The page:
Helaman 13

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So the Nephites decline further into wickedness by rejecting the prophets, and so rejecting the word of the Lord, while the Lamanites “observe strictly to keep the commandments of God” (verse 1).   Now only six years before the birth of Christ, a Lamanite prophet named Samuel went to preach repentance to the people, but they refused to listen (verse 2).  He was ready to go home, but the Lord stopped him and told him to go back, that he should say “whatsoever things should come into his heart” (verse 3).

But the people would not let him into the city!  And so he got onto a wall, and taught the people from them.  He told them the words were from the Lord, and that he would say whatever the Lord put in his heart (verse 5).  He then went on to tell them that if they did not repent, they would be destroyed within four hundred years, and that only “repentance and faith on the Lord Jesus Christ” could save them (verse 6).  He told them that an angel had taught him, and that it did “bring glad tidings to my soul”, and that he wanted them to also have these glad tidings but “ye would not receive me” (verse 7).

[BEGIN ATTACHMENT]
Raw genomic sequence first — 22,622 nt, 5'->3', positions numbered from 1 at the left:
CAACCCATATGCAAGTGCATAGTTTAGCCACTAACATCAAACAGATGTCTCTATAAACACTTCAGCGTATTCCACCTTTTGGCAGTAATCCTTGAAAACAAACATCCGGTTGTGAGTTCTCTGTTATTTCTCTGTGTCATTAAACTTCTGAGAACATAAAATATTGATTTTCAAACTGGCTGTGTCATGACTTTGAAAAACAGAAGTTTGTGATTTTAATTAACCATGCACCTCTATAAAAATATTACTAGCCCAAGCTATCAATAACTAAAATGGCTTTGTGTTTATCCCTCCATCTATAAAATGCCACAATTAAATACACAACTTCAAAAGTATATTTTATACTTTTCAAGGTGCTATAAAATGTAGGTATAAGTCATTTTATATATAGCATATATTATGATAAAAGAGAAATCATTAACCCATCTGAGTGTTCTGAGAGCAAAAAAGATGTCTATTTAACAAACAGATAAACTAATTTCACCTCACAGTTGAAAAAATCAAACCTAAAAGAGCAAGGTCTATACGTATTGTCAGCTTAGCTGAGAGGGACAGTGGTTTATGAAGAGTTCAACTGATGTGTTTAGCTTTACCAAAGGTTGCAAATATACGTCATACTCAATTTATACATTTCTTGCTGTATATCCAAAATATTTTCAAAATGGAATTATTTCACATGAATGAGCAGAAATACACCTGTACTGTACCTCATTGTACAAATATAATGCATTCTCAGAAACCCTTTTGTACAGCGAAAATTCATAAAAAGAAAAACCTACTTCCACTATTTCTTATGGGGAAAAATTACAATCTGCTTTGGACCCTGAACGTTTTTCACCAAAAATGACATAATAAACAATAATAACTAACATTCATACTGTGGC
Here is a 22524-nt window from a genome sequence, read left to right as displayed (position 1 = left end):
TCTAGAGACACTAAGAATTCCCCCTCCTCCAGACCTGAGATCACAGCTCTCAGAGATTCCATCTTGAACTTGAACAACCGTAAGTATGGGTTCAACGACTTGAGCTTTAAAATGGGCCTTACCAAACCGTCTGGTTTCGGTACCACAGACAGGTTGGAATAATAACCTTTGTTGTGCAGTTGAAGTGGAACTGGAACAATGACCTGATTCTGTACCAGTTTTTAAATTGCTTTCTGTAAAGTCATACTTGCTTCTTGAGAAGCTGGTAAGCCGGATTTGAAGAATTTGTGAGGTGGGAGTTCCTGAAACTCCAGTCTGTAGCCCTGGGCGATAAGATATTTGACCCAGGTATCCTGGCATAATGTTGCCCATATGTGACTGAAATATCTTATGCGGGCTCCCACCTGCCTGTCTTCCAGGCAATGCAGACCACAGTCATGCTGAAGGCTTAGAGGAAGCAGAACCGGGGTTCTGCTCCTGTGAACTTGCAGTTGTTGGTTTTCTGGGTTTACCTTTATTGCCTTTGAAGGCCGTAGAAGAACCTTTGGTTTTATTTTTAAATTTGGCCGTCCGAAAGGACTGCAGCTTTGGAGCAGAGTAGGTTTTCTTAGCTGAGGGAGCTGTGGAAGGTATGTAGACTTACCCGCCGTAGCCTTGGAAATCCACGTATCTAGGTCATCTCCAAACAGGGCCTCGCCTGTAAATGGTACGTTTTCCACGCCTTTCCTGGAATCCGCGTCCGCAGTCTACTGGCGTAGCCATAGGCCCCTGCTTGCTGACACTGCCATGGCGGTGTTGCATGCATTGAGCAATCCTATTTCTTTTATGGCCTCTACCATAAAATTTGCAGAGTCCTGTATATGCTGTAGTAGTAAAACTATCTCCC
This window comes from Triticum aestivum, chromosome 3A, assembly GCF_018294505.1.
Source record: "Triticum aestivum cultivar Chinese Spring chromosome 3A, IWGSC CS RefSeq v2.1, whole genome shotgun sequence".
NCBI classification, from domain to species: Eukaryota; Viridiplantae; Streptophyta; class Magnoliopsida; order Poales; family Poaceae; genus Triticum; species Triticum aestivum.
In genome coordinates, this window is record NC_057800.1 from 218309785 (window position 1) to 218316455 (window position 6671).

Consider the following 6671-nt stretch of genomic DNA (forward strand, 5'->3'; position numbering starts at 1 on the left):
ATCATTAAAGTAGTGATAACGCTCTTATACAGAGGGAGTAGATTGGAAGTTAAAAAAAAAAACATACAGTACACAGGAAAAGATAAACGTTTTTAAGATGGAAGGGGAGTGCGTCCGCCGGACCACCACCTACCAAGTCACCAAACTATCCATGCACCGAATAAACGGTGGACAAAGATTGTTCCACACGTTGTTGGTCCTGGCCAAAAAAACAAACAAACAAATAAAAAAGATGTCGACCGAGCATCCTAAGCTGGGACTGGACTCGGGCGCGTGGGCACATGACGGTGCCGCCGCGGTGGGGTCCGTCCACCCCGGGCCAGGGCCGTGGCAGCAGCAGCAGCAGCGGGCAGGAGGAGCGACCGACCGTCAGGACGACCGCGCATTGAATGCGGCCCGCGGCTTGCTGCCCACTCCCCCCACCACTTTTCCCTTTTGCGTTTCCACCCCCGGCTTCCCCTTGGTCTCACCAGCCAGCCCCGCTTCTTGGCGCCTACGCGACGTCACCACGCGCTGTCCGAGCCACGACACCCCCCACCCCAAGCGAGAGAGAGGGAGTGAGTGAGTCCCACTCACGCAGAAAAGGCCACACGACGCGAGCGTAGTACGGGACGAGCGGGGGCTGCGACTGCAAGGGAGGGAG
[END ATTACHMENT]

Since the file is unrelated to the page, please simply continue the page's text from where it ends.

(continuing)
Therefore, thus saith the Lord: Because of the hardness of the hearts of the people… except they repent, I will take away my word from them, and I will withdraw my Spirit from them… (verse 8).

And he again tells them that they will be destroyed within four hundred years, all of the Nephites being destroyed by war and famine, if they do not repent (verse 9).  He warns them they are choosing destruction (verse 10), but that they still can repent and turn toward God (verse 11).